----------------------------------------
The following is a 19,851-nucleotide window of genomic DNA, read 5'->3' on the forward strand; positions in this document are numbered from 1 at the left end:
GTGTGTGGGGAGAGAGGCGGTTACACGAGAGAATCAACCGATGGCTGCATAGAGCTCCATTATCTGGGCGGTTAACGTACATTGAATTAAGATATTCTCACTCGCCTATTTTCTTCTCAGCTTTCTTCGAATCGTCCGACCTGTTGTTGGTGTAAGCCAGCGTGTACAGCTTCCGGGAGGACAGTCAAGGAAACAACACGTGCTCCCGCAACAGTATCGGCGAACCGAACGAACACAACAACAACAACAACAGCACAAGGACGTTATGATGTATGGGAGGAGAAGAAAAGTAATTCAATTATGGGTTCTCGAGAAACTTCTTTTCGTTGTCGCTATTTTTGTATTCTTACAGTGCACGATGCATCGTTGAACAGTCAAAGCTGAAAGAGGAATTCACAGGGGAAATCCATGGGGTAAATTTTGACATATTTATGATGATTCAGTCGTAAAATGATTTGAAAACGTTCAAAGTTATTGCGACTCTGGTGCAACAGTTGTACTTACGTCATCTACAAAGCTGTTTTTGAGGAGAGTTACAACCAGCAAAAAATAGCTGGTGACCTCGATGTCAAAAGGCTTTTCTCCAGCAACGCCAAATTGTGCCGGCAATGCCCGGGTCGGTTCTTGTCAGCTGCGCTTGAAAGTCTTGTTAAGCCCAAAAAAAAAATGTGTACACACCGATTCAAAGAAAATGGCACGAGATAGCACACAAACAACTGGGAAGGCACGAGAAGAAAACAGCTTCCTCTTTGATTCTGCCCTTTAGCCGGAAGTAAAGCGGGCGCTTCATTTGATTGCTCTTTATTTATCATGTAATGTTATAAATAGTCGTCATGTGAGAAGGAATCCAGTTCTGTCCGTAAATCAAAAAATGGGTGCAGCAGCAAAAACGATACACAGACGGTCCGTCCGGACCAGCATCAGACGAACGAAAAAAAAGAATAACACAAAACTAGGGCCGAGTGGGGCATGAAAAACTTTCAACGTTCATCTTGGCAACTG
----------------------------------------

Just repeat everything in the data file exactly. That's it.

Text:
The following is a 19,851-nucleotide window of genomic DNA, read 5'->3' on the forward strand; positions in this document are numbered from 1 at the left end:
GTGTGTGGGGAGAGAGGCGGTTACACGAGAGAATCAACCGATGGCTGCATAGAGCTCCATTATCTGGGCGGTTAACGTACATTGAATTAAGATATTCTCACTCGCCTATTTTCTTCTCAGCTTTCTTCGAATCGTCCGACCTGTTGTTGGTGTAAGCCAGCGTGTACAGCTTCCGGGAGGACAGTCAAGGAAACAACACGTGCTCCCGCAACAGTATCGGCGAACCGAACGAACACAACAACAACAACAACAGCACAAGGACGTTATGATGTATGGGAGGAGAAGAAAAGTAATTCAATTATGGGTTCTCGAGAAACTTCTTTTCGTTGTCGCTATTTTTGTATTCTTACAGTGCACGATGCATCGTTGAACAGTCAAAGCTGAAAGAGGAATTCACAGGGGAAATCCATGGGGTAAATTTTGACATATTTATGATGATTCAGTCGTAAAATGATTTGAAAACGTTCAAAGTTATTGCGACTCTGGTGCAACAGTTGTACTTACGTCATCTACAAAGCTGTTTTTGAGGAGAGTTACAACCAGCAAAAAATAGCTGGTGACCTCGATGTCAAAAGGCTTTTCTCCAGCAACGCCAAATTGTGCCGGCAATGCCCGGGTCGGTTCTTGTCAGCTGCGCTTGAAAGTCTTGTTAAGCCCAAAAAAAAAATGTGTACACACCGATTCAAAGAAAATGGCACGAGATAGCACACAAACAACTGGGAAGGCACGAGAAGAAAACAGCTTCCTCTTTGATTCTGCCCTTTAGCCGGAAGTAAAGCGGGCGCTTCATTTGATTGCTCTTTATTTATCATGTAATGTTATAAATAGTCGTCATGTGAGAAGGAATCCAGTTCTGTCCGTAAATCAAAAAATGGGTGCAGCAGCAAAAACGATACACAGACGGTCCGTCCGGACCAGCATCAGACGAACGAAAAAAAAGAATAACACAAAACTAGGGCCGAGTGGGGCATGAAAAACTTTCAACGTTCATCTTGGCAACTG